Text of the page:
As described in Chapter 9, in the framework of the Windows 2000 I/O system, NTFS and other file systems are loadable device drivers that run in kernel mode. They are invoked indirectly by applications that use Win32 or other I/O APIs (such as POSIX). As Figure 12-11 shows, the Windows 2000 environment subsystems call Windows 2000 system services, which in turn locate the appropriate loaded drivers and call them. (For a description of system service dispatching, see the section "System Service Dispatching" in Chapter 3.)
Figure 12-11 Components of the Windows 2000 I/O system
The layered drivers pass I/O requests to one another by calling the Windows 2000 executive's I/O manager. Relying on the I/O manager as an intermediary allows each driver to maintain independence so that it can be loaded or unloaded without affecting other drivers. In addition, the NTFS driver interacts with the three other Windows 2000 executive components, shown in the left side of Figure 12-12, that are closely related to file systems.
The log file service (LFS) is the part of NTFS that provides services for maintaining a log of disk writes. The log file LFS writes is used to recover an NTFS-formatted volume in the case of a system failure. (See the section "Log File Service (LFS)" for more information on LFS.)
The cache manager is the component of the Windows 2000 executive that provides systemwide caching services for NTFS and other file system drivers, including network file system drivers (servers and redirectors). All file systems implemented for Windows 2000 access cached files by mapping them into system address space and then accessing the virtual memory. The cache manager provides a specialized file system interface to the Windows 2000 memory manager for this purpose. When a program tries to access a part of a file that isn't loaded into the cache (a cache miss), the memory manager calls NTFS to access the disk driver and obtain the file contents from disk. The cache manager optimizes disk I/O by using its lazy writer threads to call the memory manager to flush cache contents to disk as a background activity (asynchronous disk writing). (For a complete description of the cache manager, see Chapter 11.)
Figure 12-12 NTFS and related components
NTFS participates in the Windows 2000 object model by implementing files as objects. This implementation allows files to be shared and protected by the object manager, the component of Windows 2000 that manages all executive-level objects. (The object manager is described in the section "Object Manager" in Chapter 3.)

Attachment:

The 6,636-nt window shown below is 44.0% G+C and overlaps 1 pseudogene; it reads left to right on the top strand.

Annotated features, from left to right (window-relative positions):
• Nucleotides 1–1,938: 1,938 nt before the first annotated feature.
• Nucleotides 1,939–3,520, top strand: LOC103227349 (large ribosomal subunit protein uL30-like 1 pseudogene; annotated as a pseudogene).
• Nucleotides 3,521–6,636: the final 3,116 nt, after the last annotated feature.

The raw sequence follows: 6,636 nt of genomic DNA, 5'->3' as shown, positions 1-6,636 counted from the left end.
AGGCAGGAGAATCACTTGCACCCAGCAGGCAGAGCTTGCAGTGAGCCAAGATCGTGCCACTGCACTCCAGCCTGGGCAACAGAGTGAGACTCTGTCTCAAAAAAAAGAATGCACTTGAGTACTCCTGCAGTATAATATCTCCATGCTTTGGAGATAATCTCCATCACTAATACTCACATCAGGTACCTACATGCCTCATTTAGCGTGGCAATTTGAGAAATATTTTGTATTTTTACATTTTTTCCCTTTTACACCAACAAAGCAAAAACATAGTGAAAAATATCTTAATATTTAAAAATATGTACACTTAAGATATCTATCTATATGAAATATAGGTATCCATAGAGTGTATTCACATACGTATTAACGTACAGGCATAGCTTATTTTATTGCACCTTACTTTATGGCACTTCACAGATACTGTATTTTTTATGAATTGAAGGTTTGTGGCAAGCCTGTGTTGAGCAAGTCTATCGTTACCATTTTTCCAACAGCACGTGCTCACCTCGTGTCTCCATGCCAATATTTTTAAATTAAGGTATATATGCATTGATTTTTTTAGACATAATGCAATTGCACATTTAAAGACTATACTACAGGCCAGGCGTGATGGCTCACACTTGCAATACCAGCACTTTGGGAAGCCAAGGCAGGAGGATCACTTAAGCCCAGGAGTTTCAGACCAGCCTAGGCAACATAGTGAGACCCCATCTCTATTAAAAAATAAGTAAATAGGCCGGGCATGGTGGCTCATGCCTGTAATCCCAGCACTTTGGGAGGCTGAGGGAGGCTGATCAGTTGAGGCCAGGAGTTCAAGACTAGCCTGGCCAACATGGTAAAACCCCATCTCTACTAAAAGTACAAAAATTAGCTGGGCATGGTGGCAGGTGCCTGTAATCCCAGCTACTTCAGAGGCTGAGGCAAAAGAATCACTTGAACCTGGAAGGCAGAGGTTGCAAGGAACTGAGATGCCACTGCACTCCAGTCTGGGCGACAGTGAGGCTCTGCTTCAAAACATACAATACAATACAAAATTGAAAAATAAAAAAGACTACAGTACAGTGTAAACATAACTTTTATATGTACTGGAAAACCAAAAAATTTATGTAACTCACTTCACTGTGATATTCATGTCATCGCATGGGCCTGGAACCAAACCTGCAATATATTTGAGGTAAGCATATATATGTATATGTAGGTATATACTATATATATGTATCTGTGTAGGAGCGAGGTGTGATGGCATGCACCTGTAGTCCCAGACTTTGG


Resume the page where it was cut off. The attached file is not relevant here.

An application creates and accesses files just as it does other Windows 2000 objects: by means of object handles. By the time an I/O request reaches NTFS, the Windows 2000 object manager and security system have already verified that the calling process has the authority to access the file object in the way it is attempting to. The security system has compared the caller's access token to the entries in the access-control list for the file object. (See Chapter 8 for more information about access-control lists.) The I/O manager has also transformed the file handle into a pointer to a file object. NTFS uses the information in the file object to access the file on disk.
Figure 12-13 shows the data structures that link a file handle to the file system's on-disk structure.
Figure 12-13 NTFS data structures
NTFS follows several pointers to get from the file object to the location of the file on disk. As Figure 12-13 shows, a file object, which represents a single call to the open-file system service, points to a stream control block (SCB) for the file attribute that the caller is trying to read or write. In Figure 12-13, a process has opened both the unnamed data attribute and a named stream (alternate data attribute) for the file. The SCBs represent individual file attributes and contain information about how to find specific attributes within a file. All the SCBs for a file point to a common data structure called a file control block (FCB). The FCB contains a pointer (actually, a file reference, explained in the section "File Reference Numbers" later in this chapter) to the file's record in the disk-based master file table (MFT), which is described in detail in the following section.